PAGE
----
4. Stanford Cardinal
The Cardinal ruined their playoff hopes by laying an egg in the season opener on the road at Northwestern, and by failing to maintain control of the game against a dangerous Oregon team. However, the Cardinal proved themselves to be the class of a Pac-12 conference full of talented but flawed teams.
Sophomore RB Christian McCaffrey was the star for Stanford, as his +43.4 overall grade was the best in the nation among backs. McCaffrey did it all for Stanford — rushing, receiving, returning and even passing — breaking the NCAA all-purpose yardage record set by the great Barry Sanders. Veteran QB Kevin Hogan flourished alongside McCaffrey, earning a +25.0 overall grade and enjoying the best season of his college career.
It helped that McCaffrey was rushing behind an outstanding offensive line, as four of the five starters on that line finished the season with overall grades of +16.5 or greater. FB Daniel Marx also did his part for the run game, with a +12.1 run-blocking grade.
The starting defensive line of Solomon Thomas (+26.4), Aziz Shittu (+13.7) and Brennan Scarlett (+13.1) was good, but they had little depth. Behind the line LBs Peter Kalambayi (+8.3), Blake Martinez (+7.3) and CB Ronnie Harris (+8.1) all had solid seasons, but this unit was not of the same vintage as other recent Stanford defenses.
Clemson and Michigan State
So what do we make of the two playoff teams that wouldn’t have made it if the criteria were simply to find the four best teams? Both Clemson and Michigan State have had excellent seasons and deserve their playoff berths through what they have done on the field — how do they stack up in PFF grades?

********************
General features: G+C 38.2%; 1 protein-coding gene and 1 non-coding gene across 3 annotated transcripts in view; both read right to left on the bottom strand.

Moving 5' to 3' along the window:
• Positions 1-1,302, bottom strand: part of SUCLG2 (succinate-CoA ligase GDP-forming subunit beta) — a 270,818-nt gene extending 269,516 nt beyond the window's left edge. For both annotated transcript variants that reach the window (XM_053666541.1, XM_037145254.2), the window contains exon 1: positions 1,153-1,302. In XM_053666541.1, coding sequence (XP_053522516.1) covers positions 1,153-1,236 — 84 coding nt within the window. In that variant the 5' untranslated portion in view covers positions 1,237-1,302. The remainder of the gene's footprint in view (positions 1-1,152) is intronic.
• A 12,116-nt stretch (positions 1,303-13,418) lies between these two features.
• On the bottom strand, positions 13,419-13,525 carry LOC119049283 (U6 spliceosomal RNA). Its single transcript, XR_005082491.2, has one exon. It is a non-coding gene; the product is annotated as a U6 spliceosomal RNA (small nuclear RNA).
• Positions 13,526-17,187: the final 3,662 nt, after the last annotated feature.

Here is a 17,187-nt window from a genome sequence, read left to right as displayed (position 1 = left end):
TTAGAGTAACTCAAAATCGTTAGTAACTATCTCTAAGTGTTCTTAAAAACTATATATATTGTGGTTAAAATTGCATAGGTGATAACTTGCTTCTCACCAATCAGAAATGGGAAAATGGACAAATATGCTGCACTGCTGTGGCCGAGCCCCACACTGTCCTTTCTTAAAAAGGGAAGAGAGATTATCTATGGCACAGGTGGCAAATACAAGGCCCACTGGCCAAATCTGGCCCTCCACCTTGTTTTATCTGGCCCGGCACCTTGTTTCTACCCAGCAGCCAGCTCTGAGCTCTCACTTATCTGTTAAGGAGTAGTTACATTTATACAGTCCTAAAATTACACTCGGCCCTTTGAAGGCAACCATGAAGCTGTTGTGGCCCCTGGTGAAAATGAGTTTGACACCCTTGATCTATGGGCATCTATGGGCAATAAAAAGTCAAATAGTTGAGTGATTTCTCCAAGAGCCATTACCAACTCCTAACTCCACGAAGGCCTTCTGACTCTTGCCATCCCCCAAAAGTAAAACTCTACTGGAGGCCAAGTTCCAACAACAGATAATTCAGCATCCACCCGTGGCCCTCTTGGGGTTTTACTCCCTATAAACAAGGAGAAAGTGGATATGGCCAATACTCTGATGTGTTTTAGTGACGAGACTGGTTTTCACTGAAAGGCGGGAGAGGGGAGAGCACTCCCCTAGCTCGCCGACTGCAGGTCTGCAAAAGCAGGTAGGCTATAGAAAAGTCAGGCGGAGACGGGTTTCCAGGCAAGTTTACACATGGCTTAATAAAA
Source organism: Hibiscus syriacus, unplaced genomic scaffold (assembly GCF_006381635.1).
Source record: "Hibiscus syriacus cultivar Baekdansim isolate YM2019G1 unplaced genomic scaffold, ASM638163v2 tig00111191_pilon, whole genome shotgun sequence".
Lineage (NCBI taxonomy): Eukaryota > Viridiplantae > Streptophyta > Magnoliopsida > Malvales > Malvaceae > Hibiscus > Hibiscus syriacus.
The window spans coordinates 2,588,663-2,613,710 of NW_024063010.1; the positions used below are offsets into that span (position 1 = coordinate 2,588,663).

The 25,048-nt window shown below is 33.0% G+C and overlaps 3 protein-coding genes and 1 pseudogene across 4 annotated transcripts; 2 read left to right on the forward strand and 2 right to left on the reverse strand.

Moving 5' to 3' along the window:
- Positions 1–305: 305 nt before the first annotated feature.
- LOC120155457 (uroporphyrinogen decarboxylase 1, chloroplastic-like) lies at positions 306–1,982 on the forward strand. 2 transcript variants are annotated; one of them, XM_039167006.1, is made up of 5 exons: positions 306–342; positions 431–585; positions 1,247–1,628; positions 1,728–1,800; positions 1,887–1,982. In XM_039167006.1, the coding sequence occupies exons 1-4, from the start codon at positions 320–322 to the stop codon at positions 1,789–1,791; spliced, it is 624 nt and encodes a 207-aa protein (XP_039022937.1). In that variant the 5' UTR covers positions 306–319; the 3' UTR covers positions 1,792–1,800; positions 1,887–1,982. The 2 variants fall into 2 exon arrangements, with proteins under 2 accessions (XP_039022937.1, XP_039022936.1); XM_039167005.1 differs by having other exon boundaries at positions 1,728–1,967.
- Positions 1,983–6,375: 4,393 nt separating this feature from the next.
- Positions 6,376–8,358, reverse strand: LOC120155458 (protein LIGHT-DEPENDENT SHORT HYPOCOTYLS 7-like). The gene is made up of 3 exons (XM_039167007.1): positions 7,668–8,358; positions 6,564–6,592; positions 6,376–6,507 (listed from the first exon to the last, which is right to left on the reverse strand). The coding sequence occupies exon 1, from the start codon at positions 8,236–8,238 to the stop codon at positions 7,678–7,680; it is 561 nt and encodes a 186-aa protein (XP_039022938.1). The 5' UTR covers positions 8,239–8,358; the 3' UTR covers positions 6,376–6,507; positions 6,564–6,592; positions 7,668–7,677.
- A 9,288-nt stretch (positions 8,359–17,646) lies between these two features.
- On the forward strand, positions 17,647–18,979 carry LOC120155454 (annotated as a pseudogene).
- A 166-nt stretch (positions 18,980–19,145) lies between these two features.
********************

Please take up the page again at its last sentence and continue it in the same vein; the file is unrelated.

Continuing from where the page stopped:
Each team has star players at key positions who could take them all the way. QB Deshaun Watson (+34.8 grade and the No. 4 QB versus Power-5 competition), RB Wayne Gallman (+18.0), edge rusher Shaq Lawson (+34.2), LB B.J. Goodson (+21.7) and S Jayron Kearse (+18.0) all stood out for Clemson. QB Connor Cook (+29.3, No. 6 QB versus Power 5), LT Jack Conklin (+35.6), WR Aaron Burbridge (+23.1), DE Shilique Calhoun (+36.1) and DT Malik McDowell (+27.6) all stood out for Michigan State.
However, neither team has had the same quantity of elite performers that the four teams listed have enjoyed, and that is the difference if we are selecting the four best teams, rather than the four most deserving.
Each also has its issues. The Spartans rank slightly higher than Clemson, but they’ve had issues this season in pass coverage, but they are also brought down a bit by penalties and special teams play.
Clemson, meanwhile, has had issues with its offensive line. The Tigers grade negatively in pass blocking, but their run blocking is actually much worse, ranking among the bottom 15 units in the country. They haven’t been good enough at the skill positions to off-set it by a large margin, whereas they grade out very well on defense across the board.
Both are very talented teams, but not quite on the same level as Alabama or Oklahoma — or Ohio State or Stanford, for that matter.